Prior to performing we were requested to consider an aspect of our music we wished to share with the audience. It wasn’t about playing all the right notes in the correct order,  or about conforming to a particular style of music. I wanted to paint a picture of a firework display on Bastille day.

Did I achieve this ? Not really, and having played back the recording I realise my dynamic range was narrow and boring and not always what Debussy indicated.

However, I was completely relaxed during performance and had no memory slips. I gained enormous insight into my playing and have been enabled by this ‘Un-Masterclass’. If I’d played in a more traditional style of masterclass it could have been crippling experience, but I didn’t ever feel the exercise was about me or my inadequacies.

I was also reminded how much physical warm ups matter, and learnt that sharing some frisson with an audience matters more than playing everything in a correct and controlled manner. Having a score on the piano desk is an additional cognitive load I can do without in performance. I am very grateful to have had this opportunity and would certainly be happy to participate in another ‘Un-Masterclass’.

Sue (in-person participant)

I haven’t been to a ‘Masterclass’ like this before and it’s not something I’d usually sign-up for! It was fun, engaging, thought provoking and at times quite a workout! William gently coaxed us into thinking about music and performance differently by using movement and group work – breaking down barriers and inhibitions – to give us the freedom to express not just what is written in the score but more importantly how the music intuitively makes us feel to enable a more heartfelt performance. I certainly will be ‘dancing’ my Gymnopédie before playing at next week’s Piano Meetup Group!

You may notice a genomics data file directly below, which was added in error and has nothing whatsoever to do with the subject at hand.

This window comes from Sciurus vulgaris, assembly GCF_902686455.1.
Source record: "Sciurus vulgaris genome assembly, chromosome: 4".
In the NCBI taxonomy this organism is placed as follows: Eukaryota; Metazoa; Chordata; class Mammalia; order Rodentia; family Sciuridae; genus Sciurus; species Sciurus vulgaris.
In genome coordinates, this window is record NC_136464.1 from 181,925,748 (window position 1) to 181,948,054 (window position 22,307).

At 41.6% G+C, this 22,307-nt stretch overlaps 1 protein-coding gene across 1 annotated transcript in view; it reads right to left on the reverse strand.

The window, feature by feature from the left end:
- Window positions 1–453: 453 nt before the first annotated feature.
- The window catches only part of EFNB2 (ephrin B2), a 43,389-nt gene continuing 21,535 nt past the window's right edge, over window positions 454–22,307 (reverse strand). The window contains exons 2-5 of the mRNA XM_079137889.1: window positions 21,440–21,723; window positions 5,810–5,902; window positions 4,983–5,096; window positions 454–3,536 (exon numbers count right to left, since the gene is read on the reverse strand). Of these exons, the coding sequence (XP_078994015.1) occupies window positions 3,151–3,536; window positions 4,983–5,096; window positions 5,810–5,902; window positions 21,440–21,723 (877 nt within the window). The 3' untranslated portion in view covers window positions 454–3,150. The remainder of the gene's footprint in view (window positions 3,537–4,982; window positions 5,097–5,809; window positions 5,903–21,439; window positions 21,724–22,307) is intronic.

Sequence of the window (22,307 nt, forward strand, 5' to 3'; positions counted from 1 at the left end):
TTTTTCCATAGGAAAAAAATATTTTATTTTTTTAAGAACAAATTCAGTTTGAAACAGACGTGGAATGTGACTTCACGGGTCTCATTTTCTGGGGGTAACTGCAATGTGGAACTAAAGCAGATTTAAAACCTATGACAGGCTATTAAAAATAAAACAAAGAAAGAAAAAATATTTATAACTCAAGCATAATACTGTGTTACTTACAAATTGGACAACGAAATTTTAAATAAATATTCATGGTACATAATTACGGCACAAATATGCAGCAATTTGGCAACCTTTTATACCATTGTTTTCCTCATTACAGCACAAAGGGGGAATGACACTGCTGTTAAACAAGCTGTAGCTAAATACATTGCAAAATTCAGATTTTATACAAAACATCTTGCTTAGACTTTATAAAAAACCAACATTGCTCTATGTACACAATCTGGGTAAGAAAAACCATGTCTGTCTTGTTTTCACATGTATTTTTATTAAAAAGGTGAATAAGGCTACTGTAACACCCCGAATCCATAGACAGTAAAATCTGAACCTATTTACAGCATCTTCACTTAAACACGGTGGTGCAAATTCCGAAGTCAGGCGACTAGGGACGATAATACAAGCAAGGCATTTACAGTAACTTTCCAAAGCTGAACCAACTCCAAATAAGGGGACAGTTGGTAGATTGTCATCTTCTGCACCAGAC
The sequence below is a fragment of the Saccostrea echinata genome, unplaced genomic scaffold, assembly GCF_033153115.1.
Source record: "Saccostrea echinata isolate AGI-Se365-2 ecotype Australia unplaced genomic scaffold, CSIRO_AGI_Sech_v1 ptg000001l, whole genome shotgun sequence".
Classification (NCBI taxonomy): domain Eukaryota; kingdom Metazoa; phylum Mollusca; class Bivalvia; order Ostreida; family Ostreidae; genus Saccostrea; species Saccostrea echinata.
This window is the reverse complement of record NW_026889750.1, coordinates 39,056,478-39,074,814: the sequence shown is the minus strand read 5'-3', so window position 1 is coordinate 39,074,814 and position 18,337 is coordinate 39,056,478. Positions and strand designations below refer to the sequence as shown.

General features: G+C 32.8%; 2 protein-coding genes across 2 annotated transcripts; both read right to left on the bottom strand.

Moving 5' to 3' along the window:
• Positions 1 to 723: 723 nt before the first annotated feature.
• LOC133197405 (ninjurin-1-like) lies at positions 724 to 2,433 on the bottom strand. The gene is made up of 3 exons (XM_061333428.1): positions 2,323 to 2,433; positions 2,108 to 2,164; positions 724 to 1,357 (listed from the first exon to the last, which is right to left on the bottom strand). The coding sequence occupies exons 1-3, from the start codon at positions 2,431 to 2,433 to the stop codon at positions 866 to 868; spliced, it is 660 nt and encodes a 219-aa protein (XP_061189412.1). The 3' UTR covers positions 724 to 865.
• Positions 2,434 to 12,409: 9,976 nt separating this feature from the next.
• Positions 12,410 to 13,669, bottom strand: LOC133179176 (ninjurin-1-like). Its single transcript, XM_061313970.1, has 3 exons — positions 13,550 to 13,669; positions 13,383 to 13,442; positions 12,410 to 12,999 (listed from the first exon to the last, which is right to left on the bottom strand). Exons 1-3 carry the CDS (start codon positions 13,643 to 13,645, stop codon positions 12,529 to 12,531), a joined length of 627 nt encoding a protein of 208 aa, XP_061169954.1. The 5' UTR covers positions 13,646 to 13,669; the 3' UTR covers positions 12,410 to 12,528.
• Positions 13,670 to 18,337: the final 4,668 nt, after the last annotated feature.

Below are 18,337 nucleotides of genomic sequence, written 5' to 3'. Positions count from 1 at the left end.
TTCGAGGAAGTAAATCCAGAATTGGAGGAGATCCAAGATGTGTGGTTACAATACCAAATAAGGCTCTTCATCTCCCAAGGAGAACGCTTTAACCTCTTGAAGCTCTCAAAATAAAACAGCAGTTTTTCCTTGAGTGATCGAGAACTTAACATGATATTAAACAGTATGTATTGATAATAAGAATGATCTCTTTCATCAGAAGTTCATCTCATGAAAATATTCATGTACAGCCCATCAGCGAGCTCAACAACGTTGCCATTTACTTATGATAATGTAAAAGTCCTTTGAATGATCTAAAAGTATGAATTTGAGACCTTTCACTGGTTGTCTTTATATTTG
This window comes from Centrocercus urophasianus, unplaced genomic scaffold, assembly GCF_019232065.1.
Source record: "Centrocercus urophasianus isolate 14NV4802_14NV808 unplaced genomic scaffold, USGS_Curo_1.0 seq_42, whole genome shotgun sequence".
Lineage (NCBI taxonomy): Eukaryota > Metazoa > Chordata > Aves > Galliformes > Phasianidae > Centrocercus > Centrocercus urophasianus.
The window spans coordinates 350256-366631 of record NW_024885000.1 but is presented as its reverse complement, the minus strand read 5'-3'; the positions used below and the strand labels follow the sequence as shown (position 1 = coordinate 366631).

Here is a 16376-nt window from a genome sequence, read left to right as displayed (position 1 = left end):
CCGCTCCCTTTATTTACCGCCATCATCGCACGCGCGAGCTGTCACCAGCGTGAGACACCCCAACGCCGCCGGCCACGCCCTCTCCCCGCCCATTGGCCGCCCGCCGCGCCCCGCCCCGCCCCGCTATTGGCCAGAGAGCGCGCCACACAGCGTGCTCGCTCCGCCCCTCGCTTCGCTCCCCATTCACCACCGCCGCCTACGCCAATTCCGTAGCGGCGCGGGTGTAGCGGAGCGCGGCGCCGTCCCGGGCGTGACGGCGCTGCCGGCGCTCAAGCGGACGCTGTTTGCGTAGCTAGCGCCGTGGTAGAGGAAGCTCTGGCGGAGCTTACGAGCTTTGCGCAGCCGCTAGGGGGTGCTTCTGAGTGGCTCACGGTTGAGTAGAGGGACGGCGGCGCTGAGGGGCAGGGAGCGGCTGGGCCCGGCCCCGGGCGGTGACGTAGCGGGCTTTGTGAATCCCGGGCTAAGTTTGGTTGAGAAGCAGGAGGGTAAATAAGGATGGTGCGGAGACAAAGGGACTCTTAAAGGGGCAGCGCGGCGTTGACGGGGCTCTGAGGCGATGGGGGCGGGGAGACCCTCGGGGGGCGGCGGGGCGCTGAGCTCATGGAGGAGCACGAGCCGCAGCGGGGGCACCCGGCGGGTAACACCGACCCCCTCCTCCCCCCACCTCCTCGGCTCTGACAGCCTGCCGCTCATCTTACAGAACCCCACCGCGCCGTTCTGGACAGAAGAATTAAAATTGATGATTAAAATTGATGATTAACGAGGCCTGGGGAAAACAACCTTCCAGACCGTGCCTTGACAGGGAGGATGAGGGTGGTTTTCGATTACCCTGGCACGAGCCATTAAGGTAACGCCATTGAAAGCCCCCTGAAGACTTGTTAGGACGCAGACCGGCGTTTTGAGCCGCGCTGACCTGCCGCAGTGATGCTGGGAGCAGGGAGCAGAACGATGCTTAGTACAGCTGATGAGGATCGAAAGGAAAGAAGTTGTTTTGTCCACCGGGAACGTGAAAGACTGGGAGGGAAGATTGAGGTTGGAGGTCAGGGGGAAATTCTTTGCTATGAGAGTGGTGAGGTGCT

Anuvrat (In-person participant)

William Westney’s “Un-masterclass” was an extremely useful class but not the slightest in an orthodox manner. I wanted to run when I found out that there was going to be movement and some kind of dance-type movements involved, but it was easy to do that in class.

The first main idea was to listen to music and express it through our bodies. He started with all movements himself to put everyone else at ease with everything. This helped me to gradually become less conscious about the fact that this was being streamed live and tune in more to the music and the movements. I remembered that the last piece, by Elgar, was where we stopped, but I had completely forgotten that I was in a class because of the flow of things that was created by William.

Even in the performance section of the class, the “What did you get” question instead of “This is how it can/should be” was an eye-opener. He insisted that the performers describe what they want the audience to get from the performance. Following the performance, the audience was asked “What did you get” which made it a very relaxed and non-intimidating space while keeping the ethos of a masterclass.

To all the skeptics and those shy of movement like me, if you keep an open mind about this, I’m sure you’ll see great value in what William has to say!

Pat (online observer):

A few things that stood out for me in the class:

1) Have the melody complete a thought. Music is one thought followed by another

2) Look up at people – what a difference this made in the performer’s playing! I’ve been reading “A Soprano on Her Head” and Eloise talks about this considerably.

3) The first stage of practise should be , “How can it feel great.” What a wonderful idea!

4) The vibration of this thing (pointing to string in piano) is the voice.

5) Let your body do musical brainstorming.

6) How does it feel after using your body and then playing? I’m experimenting with my current project – Brahms Intermezzo Op. 118, No 2. 

My gratitude to you and everyone in the Academy for bringing these wonderful clinics to us!